Hou Yi
Houyi, as depicted in Xiao Yuncong's Illustrated 'Inquiry of the Heavens (蕭雲從天問圖), published 1645

Hou Yi (Chinese: 后羿) is a mythological Chinese archer. He was also known as Shen Yi and simply as Yi (羿). He is also typically given the title of "Lord Archer". He is sometimes portrayed as a god of archery or a xian[1] descended from heaven to aid mankind. Other times, he is portrayed as either simply half-divine or fully mortal. His wife, Chang'e, is one of the lunar deity.[2]


In Chinese mythology, there were originally 10 suns, in some forms of this myth they are the sons or grandsons of the Jade Emperor. Initially, the 10 suns would cross the sky one by one, but one day the 10 suns decided to come out all at once so that they could play with each other, and scorched the earth. Hou Yi was tasked by the mythical Emperor Yao—in some versions, the Jade Emperor—to rein in the suns. Hou Yi first tried to reason with the suns. When that didn't work, he then pretended to shoot at them with his bow to intimidate them. When the suns again refused to heed Hou Yi's warnings, he began to shoot at them one by one. As each one fell, they turned into three-legged crows. Finally, only one sun was left. King Yao and the sun's mother Xihe asked for him to be spared for the prosperity of man.[3] In other variants, Hou Yi's final arrow was stolen, either by a brave boy or by Emperor Yao himself, who realized that the land requires a sun.[4][5]

Hou Yi was also known for the slaying, maiming and imprisonment of several other mythical beasts such as the Yayu, Zaochi, Jiuying, Dafeng, Fengxi, and Xiushe. He had been directed by King Yao to go after these creatures as they were all causing trouble for humans.[6]

Hou Yi was gifted the pill of immortality by the gods. One of Hou Yi's apprentices called Feng Meng broke into Hou Yi's house in search of the pill of immortality while Hou Yi was out hunting. His wife Chang'e swallowed the pill before Peng Meng could get it. After eating the pill, Chang'e rose up to the moon.[7]

In another version, after Hou Yi shot down the suns, he was proclaimed as a hero-king by the people. However, once he was crowned king, he became a tyrant and subjugated his people. Hou Yi had also obtained an immortality elixir from Xiwangmu to live forever. Chang'e was afraid that if he lived forever, that people would forever be victim to his cruelty. Therefore, Chang'e consumed the elixir herself and floated away. As she did, Hou Yi tried to shoot her down but failed. For her sacrifice, people have taken to honoring her during the Mid-Autumn Festival.[8]

The Heavenly Questions section of the anthology Chu Ci recorded: "The Emperor sent Hou Yi to reform the people of Xia. Why did he shoot Hebo and take his wife Luoshen?" The poem tells the story of Hou Yi, who was sent by the Emperor to reform the people of Xia. He was a skilled archer and hunter, and he used his skills to rid the world of many monsters and pests. However, he also became arrogant and tyrannical, and he eventually killed Hebo, the god of Yellow River and took his wife Luoshen as his own.[9][10]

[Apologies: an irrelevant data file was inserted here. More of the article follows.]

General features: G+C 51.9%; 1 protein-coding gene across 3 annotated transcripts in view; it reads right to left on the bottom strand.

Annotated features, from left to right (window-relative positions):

Historical references

Hou Yi was also depicted as a tribal leader of ancient China in classical sources, usually conflated with the legendary figure. According to the Bamboo Annals, Hou Yi attacked the Xia dynasty during the first year of King Taikang's reign, occupying the Xia capital Zhenxun while Taikang was hunting beyond the Luo River. In the eighth year of the reign of Taikang's nephew Xiang of Xia.,[2] Hou Yi was deposed by his lieutenant Han Zhuo.

In popular culture

See also


  1. ^ Ni, Xueting C. (2023). Chinese Myths: From Cosmology and Folklore to Gods and Immortals. London: Amber Books. p. 132. ISBN 978-1-83886-263-3.
  2. ^ a b "Hou Yi". Encyclopedia Britannica.
  3. ^ Walls, Jan (1984). Classical Chinese Myths. Joint Publishing Co. pp. 68–69.
  4. ^ Bartlett, Sarah (2009). The Mythology Bible: The Definitive Guide to Legendary Tales. Sterling. ISBN 9781402770029.
  5. ^ "Hou Yi Shooting the Sun". November 2009.
  6. ^ Masako, Mori (1995). "Restoring the "Epic of Hou Yi"". Asian Folklore Studies. 54 (2): 239–257. doi:10.2307/1178943. JSTOR 1178943.
  7. ^ "Chang'e, Chinese Deity". Encyclopedia Britannica. The Editors of Encyclopedia Britannica. Retrieved 8 March 2018.
  8. ^ Yang, Lihui; An, Deming; Anderson Turner, Jessica (2008). Handbook of Chinese Mythology. Oxford University Press. ISBN 9780195332636.
  9. ^ "被水下的洛神惊艳,你可知道她的前世今生?". yn.people.com.cn. Retrieved 2024-03-21.
  10. ^ Theobald, Ulrich. "Luo Shen 洛神, the Goddess of the River Luo (www.chinaknowledge.de)". www.chinaknowledge.de. Retrieved 2024-03-21.
  11. ^ "Chang'e - Touhou Wiki - Characters, games, locations, and more". Retrieved 11 March 2024.
  12. ^ "Hecatia Lapislazuli - Touhou Wiki - Characters, games, locations, and more". Retrieved 11 March 2024.